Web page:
It has taken Thiago Motta just six years to progress from the bottom of the coaching ranks to one of the most sought-after tacticians in Europe: here’s how the ex-Italy international has taken the Rossoblu to the Champions League and became the leading candidate for the Juventus job.

The 41-year-old’s appointment at Bologna was not greeted with universal approval yet the former Italy international has led the Rossoblu to the Champions League for the first time in the club’s history.

It is a monumental achievement for a coach who was belittled for suggesting the merits of a 2-7-2 formation when he transitioned from the pitch to the dugout with the Paris Saint-Germain under-19 squad.

Motta’s pathway to qualification for Europe’s top competition has been unconventional.

Sacked after just 10 games at the helm in Genoa the ex-Inter midfielder had to wait patiently before leading Spezia to safety in the 2021-2022 season. Drafted in when Bologna relieved Sinisa Mihajlovic of his duties in September 2022, the Brazilian-born coach was not greeted by hordes of cheering Rossoblu ultras.

Yet Motta guided the club to its best-ever points tally in the modern era—matching the 54 recorded by the 1963-1964 championship-winning team—as he steered the Emilia-Romagna club to ninth in the table.

Nobody foresaw such an improvement this term.

The benefits of a full pre-season as coach and excellent player recruitment, especially in defence, yielded spectacular results.

Motta’s willingness to adapt different strategies within a flexible formation while utilising every talented squad member produced a formidable team that was undaunted to duke it out with the Serie A heavyweights.

The young tactician ostensibly lined up his side in a 4-3-3 configuration with an emphasis on the flanks. It has also been interpreted as 4-2-3-1 or 4-1-4-1 depending on his starting XI. Yet there has been consistency in the deployment of a back four, a holding midfielder, two wingers and a lone forward.

Motta favours an advanced press to suffocate the opposition and retrieve possession rapidly. A calculated build-up from the back aims to manipulate occupied areas, as the widemen rarely stray from the touchlines.

Everyone tracks back as Bologna resembles two blocks of four and five when defending their goal. It is a mixture of pragmatic and creative, as Motta’s side’s fitness and physical tenacity have proved the difference in several big games.

An animated and motivational presence on the sidelines, the former Inter treble winner clearly has the respect of a committed player pool. Before an extremely unfortunate season-ending injury, Lewis Ferguson established himself as one of the leaders in a side with multiple match winners.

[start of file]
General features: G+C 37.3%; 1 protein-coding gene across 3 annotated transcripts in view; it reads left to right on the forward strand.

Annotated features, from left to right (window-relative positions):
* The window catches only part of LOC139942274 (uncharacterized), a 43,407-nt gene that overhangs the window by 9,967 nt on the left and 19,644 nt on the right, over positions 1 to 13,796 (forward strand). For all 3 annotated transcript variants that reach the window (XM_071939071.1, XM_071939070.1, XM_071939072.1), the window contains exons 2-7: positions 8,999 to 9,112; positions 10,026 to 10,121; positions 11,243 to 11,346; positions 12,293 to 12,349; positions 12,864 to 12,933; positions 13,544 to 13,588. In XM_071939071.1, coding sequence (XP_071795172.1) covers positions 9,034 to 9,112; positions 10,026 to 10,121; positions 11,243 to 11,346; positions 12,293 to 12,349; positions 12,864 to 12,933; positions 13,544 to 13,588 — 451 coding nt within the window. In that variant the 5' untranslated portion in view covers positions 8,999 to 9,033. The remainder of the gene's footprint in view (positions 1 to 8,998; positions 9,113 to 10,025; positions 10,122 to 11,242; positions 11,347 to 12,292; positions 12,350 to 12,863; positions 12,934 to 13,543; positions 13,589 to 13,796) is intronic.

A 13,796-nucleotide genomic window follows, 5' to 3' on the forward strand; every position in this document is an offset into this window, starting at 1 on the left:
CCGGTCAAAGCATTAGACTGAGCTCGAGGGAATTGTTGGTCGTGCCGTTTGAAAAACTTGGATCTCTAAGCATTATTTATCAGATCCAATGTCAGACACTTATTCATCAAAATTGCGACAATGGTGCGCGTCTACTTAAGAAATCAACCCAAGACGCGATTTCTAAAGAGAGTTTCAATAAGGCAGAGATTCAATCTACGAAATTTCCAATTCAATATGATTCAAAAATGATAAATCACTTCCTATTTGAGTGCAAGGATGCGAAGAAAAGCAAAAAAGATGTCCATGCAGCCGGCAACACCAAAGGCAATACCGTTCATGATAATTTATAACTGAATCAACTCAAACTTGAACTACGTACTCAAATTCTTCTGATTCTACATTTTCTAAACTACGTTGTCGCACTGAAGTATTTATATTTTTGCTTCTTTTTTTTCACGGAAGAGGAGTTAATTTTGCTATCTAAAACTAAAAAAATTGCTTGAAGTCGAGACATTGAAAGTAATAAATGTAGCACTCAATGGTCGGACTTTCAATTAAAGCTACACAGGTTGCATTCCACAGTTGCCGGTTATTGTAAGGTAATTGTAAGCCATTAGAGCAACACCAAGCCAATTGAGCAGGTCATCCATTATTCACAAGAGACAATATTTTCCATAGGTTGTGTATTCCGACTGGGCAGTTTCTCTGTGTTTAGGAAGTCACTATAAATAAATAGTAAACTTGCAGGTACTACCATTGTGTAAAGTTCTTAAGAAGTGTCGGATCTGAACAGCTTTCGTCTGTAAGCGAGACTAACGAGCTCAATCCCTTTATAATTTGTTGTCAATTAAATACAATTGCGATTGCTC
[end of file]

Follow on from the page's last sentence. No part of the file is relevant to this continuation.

The Scottish midfielder’s link-up play with Dutch forward Joshua Zirkzee had been a hallmark of a Rossoblu side which patiently dictates from the back.

Motta transformed former full-back Riccardo Calafiori into a ball-playing central defender with a license to roam forward. The ex-Roma youth product now looks certain to be part of Luciano Spalletti’s Italy squad at the European Championships after an outstanding campaign.

Although there are reliable mainstays—Austrian full-back Stefan Posch, Colombian stopper Jhon Lucumi, and Dutch centre-back Sam Beukema in defence, Swiss midfielder anchor Remo Freuler, and Zirkzee upfront—Motta has often rotated his squad, leaving key players out.

Even star winger Riccardo Orsolini has not been guaranteed a starting place as the coach has tweaked his team with surprising regularity.


It is a testament to Motta’s decision-making and man-management that no schisms have emerged in the 24-strong squads despite the changes.

His ability to keep fringe players fresh and focused should not be underestimated either.

Motta has not left anyone on the bench permanently.

Italian under-21 cap Giovanni Fabbian, Moroccan international Oussama El Azzouzi and versatile Danish forward Jens Odgaard have all made vital contributions when called upon. Backup goalkeeper Federico Ravaglia has also played his part in place of regular first-choice Lukasz Skorupski.

Without such a unified effort the Rossoblu’s advance up the standings would not have been possible. Success inevitably attracts admirers and Motta might be coaching a different club in the Champions League next term.

It has been widely reported for weeks that Juventus, who travel to Stadio Renato Dall’Ara on Monday night, want the Brazilian-born coach to replace Massimiliano Allegri.

Regardless of where he ends up, the innovative young tactician can look back on a milestone campaign that will be remembered for years to come in Bologna.